DETROIT, MICH. – Two years into a comprehensive court-ordered effort secured by national advocacy group Children’s Rights to reform Michigan’s failing child welfare system, a new progress report shows thousands of children are still stranded in foster care waiting for safe, permanent families and more youth are aging out of foster care without homes or skills to live on their own.
While the Department of Human Services (DHS) has made some progress increasing the overall number of adoptions finalized and serving more children in family settings rather than in institutions, (PDF) by the independent monitor charged with monitoring the state’s reform efforts reveals serious systemic deficiencies, including continued high caseloads for caseworkers and a failure to recruit and retain enough foster homes.
“Unfortunately, DHS leadership has increasingly fallen behind, and worse, lost ground on important fronts,” writes the federal monitor. “There is a palpable sense of disappointment with the reform effort across the system, which has only grown over time.”
“This campaign for reform was not about simply securing a promise of change from the state, but about securing actual change for thousands of abused and neglected kids in foster care,” said Sara Bartosz, senior staff attorney for Children’s Rights. “After two years of disappointing progress, the course of this reform effort must be corrected immediately to bring rapid improvements to the lives of abused and neglected children statewide who have nowhere else to turn for protection and care.”
Tuesday’s report highlighted several ongoing failures at DHS, the worst of which include:
- Too many children continue to wait too long in foster care for permanent homes. Despite the state’s promise to focus on a large backlog of youth who have been available for adoption as of January 2009, DHSwas only able to find permanent homes for an additional six percent of kids — leaving more than 2,000 children stranded in foster care for at least two years, and many times much longer than that.
- More youth are leaving foster care without a family or the necessary skills to live on their own. Michigan saw a 28 percent increase in the number of children aging out of foster care without a permanent family between FY2008 and FY2009. The state has contributed to this problem by failing to live up to its promises to adequately support youth in foster care through age 20 and provide services through age 21.
- A number of caseworkers continue to be overloaded with too many cases and inadequately trained to handle them. Nearly half of the caseworkers responsible for investigating child abuse and neglect allegations and monitoring children’s safety at home with their parents are carrying caseloads larger than the maximum specified by the settlement agreement, and DHS’s previous progress in reducing caseloads for adoption workers is now slipping. Additionally, DHS isn’t ensuring newly hired staff are fully trained before investigating child abuse and neglect allegations and taking on new cases.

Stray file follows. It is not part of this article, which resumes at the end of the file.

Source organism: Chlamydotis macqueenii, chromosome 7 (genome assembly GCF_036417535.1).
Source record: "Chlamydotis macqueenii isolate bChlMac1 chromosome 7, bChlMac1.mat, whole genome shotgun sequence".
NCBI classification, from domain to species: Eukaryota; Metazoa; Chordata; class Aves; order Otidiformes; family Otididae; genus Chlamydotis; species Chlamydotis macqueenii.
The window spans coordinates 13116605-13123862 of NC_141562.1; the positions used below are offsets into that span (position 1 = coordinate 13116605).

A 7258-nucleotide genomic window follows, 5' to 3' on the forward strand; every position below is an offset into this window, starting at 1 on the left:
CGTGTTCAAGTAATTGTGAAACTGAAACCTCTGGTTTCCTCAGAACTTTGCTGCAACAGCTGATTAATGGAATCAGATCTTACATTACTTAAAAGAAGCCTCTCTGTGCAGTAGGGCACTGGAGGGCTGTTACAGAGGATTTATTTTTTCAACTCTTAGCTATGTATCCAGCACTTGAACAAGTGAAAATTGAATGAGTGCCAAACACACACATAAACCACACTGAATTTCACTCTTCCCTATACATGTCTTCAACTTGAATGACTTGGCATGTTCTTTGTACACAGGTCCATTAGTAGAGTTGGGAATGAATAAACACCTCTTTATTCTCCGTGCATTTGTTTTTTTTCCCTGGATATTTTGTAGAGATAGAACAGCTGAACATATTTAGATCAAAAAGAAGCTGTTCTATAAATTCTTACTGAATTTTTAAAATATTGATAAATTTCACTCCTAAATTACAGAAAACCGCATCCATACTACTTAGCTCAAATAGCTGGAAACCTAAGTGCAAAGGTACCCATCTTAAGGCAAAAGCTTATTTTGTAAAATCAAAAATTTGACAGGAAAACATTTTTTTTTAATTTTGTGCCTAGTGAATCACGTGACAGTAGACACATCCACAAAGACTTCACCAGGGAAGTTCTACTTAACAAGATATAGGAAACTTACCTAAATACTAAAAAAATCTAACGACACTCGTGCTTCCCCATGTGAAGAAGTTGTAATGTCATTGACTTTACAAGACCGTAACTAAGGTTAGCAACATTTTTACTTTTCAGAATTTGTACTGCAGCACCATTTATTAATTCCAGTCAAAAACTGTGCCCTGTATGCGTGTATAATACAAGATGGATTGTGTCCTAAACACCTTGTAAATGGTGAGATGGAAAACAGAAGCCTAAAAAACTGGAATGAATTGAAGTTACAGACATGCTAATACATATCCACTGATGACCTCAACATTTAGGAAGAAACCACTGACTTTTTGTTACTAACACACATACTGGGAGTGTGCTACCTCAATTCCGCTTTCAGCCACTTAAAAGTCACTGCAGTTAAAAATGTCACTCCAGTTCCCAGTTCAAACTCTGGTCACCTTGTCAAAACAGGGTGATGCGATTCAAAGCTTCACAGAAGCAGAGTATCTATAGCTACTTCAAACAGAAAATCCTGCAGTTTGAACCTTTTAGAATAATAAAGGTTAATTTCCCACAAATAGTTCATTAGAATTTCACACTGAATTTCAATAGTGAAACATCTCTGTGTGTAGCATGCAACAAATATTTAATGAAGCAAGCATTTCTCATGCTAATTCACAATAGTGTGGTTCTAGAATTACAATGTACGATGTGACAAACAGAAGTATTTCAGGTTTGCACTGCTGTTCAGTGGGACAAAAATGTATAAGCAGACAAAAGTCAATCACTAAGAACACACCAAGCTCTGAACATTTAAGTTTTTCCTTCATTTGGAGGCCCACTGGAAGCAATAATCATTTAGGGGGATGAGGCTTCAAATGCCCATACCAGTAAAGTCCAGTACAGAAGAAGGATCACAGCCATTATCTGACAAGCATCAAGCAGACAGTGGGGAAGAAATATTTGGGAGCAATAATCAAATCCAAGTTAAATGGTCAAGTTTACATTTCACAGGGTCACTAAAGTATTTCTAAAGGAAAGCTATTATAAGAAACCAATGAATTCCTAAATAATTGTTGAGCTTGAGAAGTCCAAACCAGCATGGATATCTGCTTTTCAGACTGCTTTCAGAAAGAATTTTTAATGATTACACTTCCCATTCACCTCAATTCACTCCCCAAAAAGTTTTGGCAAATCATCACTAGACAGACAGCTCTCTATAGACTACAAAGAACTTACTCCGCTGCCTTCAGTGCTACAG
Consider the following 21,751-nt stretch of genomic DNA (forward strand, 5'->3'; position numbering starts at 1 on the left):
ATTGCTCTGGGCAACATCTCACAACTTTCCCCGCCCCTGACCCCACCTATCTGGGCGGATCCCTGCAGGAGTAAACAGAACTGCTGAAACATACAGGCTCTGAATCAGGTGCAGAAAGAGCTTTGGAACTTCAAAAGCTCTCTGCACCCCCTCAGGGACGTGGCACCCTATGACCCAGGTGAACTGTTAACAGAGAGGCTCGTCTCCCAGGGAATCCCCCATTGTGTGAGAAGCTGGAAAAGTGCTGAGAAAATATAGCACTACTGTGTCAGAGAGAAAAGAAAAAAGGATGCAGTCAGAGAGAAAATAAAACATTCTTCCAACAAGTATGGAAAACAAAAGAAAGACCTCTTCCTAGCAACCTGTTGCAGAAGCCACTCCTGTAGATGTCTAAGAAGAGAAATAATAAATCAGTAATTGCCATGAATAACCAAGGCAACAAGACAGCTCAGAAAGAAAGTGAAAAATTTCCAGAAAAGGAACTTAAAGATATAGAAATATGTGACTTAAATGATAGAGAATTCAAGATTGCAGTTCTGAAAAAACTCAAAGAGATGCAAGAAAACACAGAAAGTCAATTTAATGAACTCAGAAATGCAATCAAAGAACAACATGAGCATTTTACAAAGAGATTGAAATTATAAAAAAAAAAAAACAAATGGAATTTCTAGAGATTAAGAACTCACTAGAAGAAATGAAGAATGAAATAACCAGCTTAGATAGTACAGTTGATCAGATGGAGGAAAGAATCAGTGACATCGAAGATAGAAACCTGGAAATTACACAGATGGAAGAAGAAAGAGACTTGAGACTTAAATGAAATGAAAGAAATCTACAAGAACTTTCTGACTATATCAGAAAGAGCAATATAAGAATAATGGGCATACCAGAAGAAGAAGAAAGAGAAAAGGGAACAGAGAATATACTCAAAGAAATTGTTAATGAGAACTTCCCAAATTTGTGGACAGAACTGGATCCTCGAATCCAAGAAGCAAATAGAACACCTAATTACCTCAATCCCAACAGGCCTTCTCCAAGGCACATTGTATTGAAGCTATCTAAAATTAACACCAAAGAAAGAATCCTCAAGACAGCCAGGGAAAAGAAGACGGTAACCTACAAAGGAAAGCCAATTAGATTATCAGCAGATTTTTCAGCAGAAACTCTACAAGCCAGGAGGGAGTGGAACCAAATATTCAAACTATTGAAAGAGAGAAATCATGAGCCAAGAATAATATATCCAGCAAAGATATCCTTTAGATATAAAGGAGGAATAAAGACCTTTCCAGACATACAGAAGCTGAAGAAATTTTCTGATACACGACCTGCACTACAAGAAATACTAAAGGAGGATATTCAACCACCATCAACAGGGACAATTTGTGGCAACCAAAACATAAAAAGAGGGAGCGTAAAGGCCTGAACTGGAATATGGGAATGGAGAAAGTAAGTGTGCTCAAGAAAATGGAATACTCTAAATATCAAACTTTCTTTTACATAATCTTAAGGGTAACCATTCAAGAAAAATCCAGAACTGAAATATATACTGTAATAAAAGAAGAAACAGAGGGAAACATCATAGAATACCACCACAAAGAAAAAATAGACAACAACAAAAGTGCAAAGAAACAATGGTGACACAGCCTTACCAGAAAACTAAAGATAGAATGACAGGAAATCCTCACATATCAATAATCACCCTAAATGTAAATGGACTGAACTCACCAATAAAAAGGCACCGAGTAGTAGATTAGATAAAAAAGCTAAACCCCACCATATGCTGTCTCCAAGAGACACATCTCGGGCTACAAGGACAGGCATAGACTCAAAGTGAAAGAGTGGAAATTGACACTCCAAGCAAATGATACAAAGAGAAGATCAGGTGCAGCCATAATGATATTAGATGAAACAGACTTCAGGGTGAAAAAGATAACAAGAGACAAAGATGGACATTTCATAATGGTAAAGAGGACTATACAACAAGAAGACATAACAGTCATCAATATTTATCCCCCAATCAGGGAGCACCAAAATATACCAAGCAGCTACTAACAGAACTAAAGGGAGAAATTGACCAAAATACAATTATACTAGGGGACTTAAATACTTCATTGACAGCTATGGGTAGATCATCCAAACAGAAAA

- DHS continues to fail in recruiting and licensing foster and relative homes for children in state custody.Today’s report shows DHS is backsliding in its ability to recruit and license new foster and relative homes for children in state care, and in fact lost more homes than it was able to recruit and license.
DHS is also still unable to provide complete and accurate data about the children and families in the system, considerably affecting the state’s ability not only to implement the reforms, but also to manage the system. For example, because of an inconsistent data collection system flawed by severe data lags and hand counts, DHS is unable to accurately report on how many children have suffered abuse and neglect in the state’s custody.
Issued by Public Catalyst, the new report — the third since the 2008 settlement of a class action brought against Michigan by Children’s Rights and co-counsel on behalf of approximately 19,000 children in custody of the state child welfare system — evaluates the progress made by the state Department of Human Services (DHS) over the six-month period between October 1, 2009, and March 31, 2010.
Children’s Rights filed the child welfare reform class action known as Dwayne B. v. Granholm in August 2006, with Edward Leibensperger of the international law firm McDermott Will & Emery and Michigan-based law firm Kienbaum Opperwall Hardy & Pelton. Michigan Governor Jennifer Granholm signed a sweeping settlement agreement on July 3, 2008, and it was approved by the court that October.
For more information about Children’s Rights’ ongoing campaign to reform the Michigan child welfare system, including the full text of today’s progress report, please visit www.childrenrights.org/michigan.